Benzene destruction in claus process by sulfur dioxide: A reaction kinetics study
KAUST DepartmentClean Combustion Research Center
Combustion and Laser Diagnostics Laboratory
Mechanical Engineering Program
Physical Science and Engineering (PSE) Division
Online Publication Date2014-06-20
Print Publication Date2014-07-02
Permanent link to this recordhttp://hdl.handle.net/10754/563625
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AbstractBenzene, toluene and xylene (BTX) are present as contaminants in the H 2S gas stream entering a Claus furnace. The exhaust gases from the furnace enter catalytic units, where BTX form soot particles. These particles clog and deactivate the catalysts. A solution to this problem is BTX oxidation before the gases enter catalyst beds. This work presents a theoretical investigation on benzene oxidation by SO2. Density functional theory is used to develop a detailed mechanism for phenyl radical -SO2 interactions. The mechanism begins with SO2 addition to phenyl radical after overcoming an energy barrier of 6.4 kJ/mol. This addition reaction is highly exothermic, where a reaction energy of 182 kJ/mol is released. The most favorable pathway involves O-S bond breakage, leading to the release of SO. A remarkable similarity between the pathways for phenyl radical oxidation by O2 and its oxidation by SO2 is observed. The reaction rate constants are also evaluated to facilitate process simulations. © 2014 American Chemical Society.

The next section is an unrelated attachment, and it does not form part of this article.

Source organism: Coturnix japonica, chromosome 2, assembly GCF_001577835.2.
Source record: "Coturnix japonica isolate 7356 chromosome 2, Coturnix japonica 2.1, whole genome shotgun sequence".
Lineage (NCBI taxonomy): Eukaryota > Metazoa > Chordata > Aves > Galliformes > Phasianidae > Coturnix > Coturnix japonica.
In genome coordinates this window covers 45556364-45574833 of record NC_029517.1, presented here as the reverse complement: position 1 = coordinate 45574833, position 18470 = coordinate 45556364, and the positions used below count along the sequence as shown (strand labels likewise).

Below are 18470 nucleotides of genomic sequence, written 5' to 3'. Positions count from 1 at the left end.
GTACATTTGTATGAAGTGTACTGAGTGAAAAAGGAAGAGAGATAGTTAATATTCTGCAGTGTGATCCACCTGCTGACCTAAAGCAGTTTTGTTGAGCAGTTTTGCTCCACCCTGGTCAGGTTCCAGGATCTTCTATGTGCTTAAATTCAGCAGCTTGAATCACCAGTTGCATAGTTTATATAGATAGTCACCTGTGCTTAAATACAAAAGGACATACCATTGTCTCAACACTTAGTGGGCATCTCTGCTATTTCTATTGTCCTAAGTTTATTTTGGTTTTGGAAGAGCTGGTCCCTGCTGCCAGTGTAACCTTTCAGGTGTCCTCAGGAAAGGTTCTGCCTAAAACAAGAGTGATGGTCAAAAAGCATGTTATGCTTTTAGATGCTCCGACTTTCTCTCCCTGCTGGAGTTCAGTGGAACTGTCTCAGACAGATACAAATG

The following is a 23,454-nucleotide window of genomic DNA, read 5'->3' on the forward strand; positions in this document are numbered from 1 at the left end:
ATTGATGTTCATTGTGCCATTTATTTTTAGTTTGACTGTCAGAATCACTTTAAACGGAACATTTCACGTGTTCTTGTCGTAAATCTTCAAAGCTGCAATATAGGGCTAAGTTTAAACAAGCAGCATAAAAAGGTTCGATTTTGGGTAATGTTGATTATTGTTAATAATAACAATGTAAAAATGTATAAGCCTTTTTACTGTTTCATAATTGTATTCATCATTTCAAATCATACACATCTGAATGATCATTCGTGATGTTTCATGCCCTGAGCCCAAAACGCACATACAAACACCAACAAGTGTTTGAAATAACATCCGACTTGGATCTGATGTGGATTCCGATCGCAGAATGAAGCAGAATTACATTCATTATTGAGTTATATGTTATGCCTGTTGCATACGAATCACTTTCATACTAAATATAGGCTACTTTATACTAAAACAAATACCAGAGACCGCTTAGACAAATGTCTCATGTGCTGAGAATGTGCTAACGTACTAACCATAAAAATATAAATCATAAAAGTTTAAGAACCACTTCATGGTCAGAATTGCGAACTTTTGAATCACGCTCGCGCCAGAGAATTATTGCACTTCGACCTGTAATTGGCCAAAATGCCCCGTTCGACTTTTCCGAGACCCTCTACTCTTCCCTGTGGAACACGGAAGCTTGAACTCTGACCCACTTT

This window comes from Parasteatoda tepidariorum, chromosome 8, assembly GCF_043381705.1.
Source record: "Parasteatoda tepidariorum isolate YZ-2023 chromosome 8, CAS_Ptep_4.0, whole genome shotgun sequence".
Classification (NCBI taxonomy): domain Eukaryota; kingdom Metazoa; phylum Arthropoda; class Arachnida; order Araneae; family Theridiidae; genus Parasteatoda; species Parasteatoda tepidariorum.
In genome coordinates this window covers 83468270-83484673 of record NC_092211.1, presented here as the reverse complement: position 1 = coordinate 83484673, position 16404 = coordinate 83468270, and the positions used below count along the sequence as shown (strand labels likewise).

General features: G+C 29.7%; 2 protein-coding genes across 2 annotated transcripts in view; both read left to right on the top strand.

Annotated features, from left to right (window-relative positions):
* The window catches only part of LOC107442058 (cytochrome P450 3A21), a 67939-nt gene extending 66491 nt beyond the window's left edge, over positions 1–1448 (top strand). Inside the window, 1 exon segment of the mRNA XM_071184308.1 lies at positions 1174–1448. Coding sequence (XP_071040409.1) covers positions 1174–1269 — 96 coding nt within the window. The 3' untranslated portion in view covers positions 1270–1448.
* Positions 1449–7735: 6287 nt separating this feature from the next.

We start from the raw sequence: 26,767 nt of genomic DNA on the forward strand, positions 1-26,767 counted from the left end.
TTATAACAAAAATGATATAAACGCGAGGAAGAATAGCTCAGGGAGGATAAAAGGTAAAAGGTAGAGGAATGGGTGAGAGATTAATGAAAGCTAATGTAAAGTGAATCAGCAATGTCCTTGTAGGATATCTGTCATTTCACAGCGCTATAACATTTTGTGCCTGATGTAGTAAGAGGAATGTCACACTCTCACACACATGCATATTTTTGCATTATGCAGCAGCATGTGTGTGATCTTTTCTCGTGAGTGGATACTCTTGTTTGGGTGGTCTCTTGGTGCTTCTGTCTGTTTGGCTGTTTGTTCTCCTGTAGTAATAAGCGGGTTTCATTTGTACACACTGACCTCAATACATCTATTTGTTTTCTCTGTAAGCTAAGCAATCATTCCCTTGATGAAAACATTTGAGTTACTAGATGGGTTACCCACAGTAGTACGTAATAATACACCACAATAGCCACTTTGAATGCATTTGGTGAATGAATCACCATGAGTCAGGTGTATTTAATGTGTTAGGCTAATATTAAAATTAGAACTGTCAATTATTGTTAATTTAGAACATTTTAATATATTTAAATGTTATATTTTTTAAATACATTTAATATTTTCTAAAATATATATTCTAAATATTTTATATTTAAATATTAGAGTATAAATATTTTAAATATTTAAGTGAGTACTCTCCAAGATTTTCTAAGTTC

SponsorsThis work has been financially supported by the Gas Processing and Materials Science Research Centre, The Petroleum Institute, UAE.
PublisherAmerican Chemical Society (ACS)